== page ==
There are two schools of thought on this question--and the chasm that divides them is deep and wide.
One group of people believe the answer lies in spending a whole lot of money on schools, clinics, and new drugs in poor countries. What keeps poor people poor is that--well, they are too poor to help themselves. So the best thing that we can do is increase the resources they have command over.
But then there are those who think that poverty is caused by not inadequate resources--which is after all sort of tautological--but with inadequate opportunities. People do not invest in education or in health, or save enough, because they do not see enough (private) returns to doing so. So the way to get them to climb from poverty is to enhance the incentives that they face to help themselves and their community.
If you are the first kind of person, you think development proceeds one school, one clinic, or one project at a time, and emphasize foreign aid as a key part of the solution. If you are the second kind of person, you believe development happens one policy reform at a time, and you think the answer lies in improving the market and policy environment that poor people face.
People in the first group have names like Bono, Angelina Jolie, Bob Geldof, Bill Gates, John Edwards, and Jeffrey Sachs. People in the second group have names like Abhijit Banerjee, Tim Besley, Francesco Caselli, Esther Duflo, Lant Pritchett, and Mark Rosenzweig. Guess which point of view gets the bulk of media coverage and of public attention.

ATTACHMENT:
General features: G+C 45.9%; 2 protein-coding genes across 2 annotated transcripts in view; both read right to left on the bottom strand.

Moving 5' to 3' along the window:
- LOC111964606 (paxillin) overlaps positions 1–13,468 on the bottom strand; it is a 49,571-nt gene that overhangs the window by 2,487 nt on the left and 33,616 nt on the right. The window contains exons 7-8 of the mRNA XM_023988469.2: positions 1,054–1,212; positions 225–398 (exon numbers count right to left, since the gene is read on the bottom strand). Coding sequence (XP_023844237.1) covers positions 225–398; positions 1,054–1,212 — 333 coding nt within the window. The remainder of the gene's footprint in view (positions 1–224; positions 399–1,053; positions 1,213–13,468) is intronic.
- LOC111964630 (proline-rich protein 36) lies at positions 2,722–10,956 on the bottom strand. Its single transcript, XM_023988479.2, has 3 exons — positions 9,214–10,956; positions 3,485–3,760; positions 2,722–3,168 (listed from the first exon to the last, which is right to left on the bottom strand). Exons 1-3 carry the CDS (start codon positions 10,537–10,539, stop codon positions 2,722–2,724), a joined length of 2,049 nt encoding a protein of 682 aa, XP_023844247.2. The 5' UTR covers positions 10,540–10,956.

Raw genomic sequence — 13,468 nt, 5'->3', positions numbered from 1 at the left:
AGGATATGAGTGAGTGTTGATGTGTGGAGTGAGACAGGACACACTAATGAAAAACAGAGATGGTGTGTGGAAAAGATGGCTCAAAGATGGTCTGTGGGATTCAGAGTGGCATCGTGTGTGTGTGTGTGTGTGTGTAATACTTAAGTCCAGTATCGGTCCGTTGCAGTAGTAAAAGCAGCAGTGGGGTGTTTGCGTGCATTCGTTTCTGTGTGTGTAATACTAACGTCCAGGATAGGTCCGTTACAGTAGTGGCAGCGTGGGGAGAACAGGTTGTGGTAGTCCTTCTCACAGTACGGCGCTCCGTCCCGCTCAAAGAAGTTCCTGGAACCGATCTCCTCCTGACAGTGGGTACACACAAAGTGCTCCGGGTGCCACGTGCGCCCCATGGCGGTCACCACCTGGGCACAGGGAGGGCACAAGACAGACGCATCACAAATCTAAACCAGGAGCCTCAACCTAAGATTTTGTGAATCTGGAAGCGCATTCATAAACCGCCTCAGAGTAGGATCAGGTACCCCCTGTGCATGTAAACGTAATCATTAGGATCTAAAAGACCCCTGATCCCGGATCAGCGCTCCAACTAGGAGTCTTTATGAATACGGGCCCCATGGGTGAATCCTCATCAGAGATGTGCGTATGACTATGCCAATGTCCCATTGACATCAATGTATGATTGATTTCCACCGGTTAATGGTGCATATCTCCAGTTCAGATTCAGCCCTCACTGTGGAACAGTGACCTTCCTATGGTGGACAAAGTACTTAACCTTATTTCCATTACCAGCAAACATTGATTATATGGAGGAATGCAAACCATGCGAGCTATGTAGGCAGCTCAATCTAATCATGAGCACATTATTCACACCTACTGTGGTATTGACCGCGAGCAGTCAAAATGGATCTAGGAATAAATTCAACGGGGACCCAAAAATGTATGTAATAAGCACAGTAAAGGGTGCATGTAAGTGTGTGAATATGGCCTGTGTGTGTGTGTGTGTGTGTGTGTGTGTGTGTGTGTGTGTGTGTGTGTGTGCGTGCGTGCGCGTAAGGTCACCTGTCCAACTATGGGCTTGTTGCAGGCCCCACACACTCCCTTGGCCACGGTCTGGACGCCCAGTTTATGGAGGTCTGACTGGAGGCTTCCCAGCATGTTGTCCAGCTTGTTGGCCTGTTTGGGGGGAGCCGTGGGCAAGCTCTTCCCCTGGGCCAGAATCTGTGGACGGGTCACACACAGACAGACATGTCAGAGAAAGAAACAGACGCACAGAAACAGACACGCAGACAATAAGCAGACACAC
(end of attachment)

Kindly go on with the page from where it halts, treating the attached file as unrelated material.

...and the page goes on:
To be sure, there are many differences of views among the development economists that belong in the second group. Some of these economists emphasize policies directed at economic growth, while others stress health and education interventions. Some believe governments are the problem, while others think markets have a way of going wrong even when governments are not screwing things up. There are also important methodological debates within this group on how to "do" proper development research. But these differences reflect the vitality of the field and the diversity of approaches it houses.
Which is why it is a pity that the general public sees hears so little from the second group. Mention global poverty, and most people start thinking of debt relief, foreign aid, and (perhaps) cheap pharmaceuticals. Never mind that most development economists do not think these are where the real action is. Hey, Bono makes for much better copy.
Bono and company deserve great credit for the enormous success they have had in consciousness raising, and for bringing Africa to the center of attention in the rich countries. But it is time that the outreach made a better connection with the research.